6. Hi Mark, That was my reason to get it done professionally. It's now 3 years plus since it was done and the car still looks like new. I've had the car for nearly 15 years and don't plan on selling so £2000 wasn't a lot if spread over time. I would definitely think twice if it was a "toy" that I was going to get rid of when something newer came along. I think that if I had, say, an old Elan or Europa or something from that period I wouldn't think twice about rollering it. The new paint would be better than the original however the Esprit has that clear lacquer finish which you are never going to recreate with a roller so it would only be an option if price was the deciding factor (which it might be next time it needs new paint). RIchard
  7. You don't use household paint for this. It's not right for it at all. Rustolium is a paint designed to be rollered and is normally used for coating industrial machinery, bridges, railings etc. It is hardwearing, flexible (so no cracking if the panels move or get a knock) and, although not much use to us, is anti-rust. It goes on directly to the surface without primer and covers any old paint without reacting. That means that you can just sand the existing paint down lightly to provide a key and start rolling. Hang on, I'm starting to sound like an advert - I'm nothing to do with the paint manufacturers - I'm just very impressed with it. Have a look at the internet links. They show a number of nice cars that have been painted this way (mostly American as they seem to have been doing this longer than us). You really would have to look hard to tell the difference and it only cost them $50 (or so they claim). I had my Esprit professionally sprayed a few years ago and it cost me about £2000. As the cars get older and less valuable it takes some thinking about before you spend that sort of money (and more) on a car worth, realistically, only 5-6 thousand. The next time it needs doing, not for a long time I hope, I will certainly look into rollering it. Richard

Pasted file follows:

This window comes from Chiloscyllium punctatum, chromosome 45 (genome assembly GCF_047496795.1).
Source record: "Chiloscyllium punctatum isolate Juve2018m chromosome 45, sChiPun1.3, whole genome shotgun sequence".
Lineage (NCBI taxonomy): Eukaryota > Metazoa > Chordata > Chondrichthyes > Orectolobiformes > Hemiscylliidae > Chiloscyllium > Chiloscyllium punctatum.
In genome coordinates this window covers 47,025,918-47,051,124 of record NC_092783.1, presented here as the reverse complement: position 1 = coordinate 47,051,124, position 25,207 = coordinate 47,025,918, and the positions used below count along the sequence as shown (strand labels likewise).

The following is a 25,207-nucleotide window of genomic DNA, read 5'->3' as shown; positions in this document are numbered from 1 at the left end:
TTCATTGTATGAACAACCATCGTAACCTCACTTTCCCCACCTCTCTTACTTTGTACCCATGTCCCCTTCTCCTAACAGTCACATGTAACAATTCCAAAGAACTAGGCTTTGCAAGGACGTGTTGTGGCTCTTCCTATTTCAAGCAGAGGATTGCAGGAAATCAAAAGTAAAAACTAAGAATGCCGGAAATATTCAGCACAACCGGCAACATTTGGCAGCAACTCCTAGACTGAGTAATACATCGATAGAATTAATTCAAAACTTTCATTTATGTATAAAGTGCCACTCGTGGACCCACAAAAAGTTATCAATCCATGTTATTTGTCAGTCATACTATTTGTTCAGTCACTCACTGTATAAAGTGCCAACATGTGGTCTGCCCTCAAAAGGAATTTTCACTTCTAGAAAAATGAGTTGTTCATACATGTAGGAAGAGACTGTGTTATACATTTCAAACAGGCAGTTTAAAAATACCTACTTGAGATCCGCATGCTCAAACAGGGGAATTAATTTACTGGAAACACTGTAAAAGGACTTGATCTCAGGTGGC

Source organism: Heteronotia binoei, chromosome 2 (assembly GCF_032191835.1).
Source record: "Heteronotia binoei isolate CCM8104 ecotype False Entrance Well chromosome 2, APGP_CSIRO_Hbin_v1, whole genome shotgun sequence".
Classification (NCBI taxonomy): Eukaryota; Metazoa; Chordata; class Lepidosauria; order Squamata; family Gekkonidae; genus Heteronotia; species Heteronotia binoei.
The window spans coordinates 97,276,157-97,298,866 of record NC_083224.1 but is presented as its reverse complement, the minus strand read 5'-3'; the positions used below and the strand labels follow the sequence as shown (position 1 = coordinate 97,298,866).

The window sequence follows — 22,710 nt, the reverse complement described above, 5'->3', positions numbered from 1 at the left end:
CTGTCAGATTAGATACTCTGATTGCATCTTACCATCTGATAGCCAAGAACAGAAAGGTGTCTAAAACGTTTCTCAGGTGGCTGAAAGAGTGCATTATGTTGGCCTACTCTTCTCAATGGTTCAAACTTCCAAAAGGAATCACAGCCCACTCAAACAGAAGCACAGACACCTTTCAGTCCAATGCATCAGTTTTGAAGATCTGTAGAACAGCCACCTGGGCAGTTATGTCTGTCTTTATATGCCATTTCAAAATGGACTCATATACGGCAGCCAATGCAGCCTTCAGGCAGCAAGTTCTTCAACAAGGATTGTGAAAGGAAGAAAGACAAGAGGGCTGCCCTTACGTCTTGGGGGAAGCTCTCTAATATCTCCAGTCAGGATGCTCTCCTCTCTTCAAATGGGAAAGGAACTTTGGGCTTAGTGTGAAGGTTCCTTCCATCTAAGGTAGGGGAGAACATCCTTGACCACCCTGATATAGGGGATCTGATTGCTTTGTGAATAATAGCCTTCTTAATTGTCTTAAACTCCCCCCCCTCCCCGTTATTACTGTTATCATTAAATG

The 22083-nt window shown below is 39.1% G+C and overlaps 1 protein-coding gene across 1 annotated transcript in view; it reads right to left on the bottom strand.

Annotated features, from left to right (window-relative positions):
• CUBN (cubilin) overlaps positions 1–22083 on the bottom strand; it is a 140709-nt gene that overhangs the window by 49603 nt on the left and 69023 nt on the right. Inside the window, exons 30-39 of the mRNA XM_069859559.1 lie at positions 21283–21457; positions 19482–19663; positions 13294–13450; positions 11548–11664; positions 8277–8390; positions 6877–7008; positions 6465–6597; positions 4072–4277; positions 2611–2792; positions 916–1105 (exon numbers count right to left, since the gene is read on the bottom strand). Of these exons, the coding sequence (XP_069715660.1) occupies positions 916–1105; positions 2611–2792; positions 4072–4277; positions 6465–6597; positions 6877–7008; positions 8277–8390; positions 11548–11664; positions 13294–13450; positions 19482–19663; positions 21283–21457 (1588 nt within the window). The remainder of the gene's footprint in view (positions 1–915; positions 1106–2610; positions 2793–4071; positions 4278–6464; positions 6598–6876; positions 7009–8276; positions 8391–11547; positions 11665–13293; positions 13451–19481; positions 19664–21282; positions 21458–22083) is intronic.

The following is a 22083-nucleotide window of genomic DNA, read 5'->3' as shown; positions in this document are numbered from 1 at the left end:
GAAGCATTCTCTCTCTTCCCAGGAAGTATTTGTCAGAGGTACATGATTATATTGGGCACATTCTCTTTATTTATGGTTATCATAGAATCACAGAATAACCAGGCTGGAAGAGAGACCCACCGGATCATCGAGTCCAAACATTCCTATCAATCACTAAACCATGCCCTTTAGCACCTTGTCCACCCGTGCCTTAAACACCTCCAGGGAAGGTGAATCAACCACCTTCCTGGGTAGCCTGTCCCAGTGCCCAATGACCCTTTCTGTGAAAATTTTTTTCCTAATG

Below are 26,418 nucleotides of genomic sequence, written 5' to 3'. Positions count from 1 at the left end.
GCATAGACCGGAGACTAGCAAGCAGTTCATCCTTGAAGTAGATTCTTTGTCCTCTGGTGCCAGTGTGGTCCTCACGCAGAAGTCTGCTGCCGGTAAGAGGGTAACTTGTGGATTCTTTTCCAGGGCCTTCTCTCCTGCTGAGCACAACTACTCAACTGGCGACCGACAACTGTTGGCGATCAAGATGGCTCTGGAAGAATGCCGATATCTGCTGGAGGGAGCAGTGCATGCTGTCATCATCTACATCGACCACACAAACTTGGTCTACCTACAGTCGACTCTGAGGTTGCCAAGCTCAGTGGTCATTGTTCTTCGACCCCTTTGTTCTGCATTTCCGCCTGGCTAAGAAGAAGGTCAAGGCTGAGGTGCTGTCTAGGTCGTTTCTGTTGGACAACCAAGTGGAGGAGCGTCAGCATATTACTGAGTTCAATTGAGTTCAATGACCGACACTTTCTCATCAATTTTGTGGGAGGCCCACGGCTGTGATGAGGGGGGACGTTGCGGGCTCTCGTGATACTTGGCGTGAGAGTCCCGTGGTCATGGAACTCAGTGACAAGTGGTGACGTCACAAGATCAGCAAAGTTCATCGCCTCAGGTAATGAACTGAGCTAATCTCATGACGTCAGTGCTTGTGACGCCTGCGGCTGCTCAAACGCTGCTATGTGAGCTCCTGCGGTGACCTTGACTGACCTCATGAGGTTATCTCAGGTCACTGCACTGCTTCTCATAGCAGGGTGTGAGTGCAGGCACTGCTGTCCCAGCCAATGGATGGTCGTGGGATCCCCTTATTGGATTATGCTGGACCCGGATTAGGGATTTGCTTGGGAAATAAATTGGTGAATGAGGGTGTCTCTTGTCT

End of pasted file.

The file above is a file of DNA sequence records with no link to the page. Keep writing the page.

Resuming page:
8. I know you guys will probably laugh in a derisory manner at this but, for the older car, if you don't want a concourse finish, you can roller your vehicle rather than spray it. As well as my Esprit I also have a VW camper and have been rollering it using this method. I've shown some of the rollered panels it to a paint guy and he went very quiet then said he couldn't believe I'd got such a good finish without spraying. It's really easy, there's no overspray, hardly any masking, no toxic fumes annoying the neighbours, you can do it whenever you have an hour spare (and in the street) and, if you get any damage ,like a scratch, you just get the paint out again and give it a few new coats. You can also drive your car 2 hours after painting. Ok. it's not perfect, you still have to do the normal preparation that you would with spraying but, with care and some flatting back you can get just as good a finish. The pro's would do it better I'm sure but, so far, I've only spent about £100 to do a complete recolour of my campervan. Try getting a quote like that from a spray shop. The biggest disadvantage is that, once you've used the recommended paint you cannot use normal car paint again without a complete strip back to bare metal (or fibreglass in our case). I wouldn't suggest using it on a car you intend showing or for concourse but, if you use your car everyday there is no cheaper way to give your bodywork a new lease of life. Take a look at this website which explains how to do it. A search on google for "roller painting your car" will also show you lots of info. I was skeptical at first but am now a convert! All the best, however you do it! Richard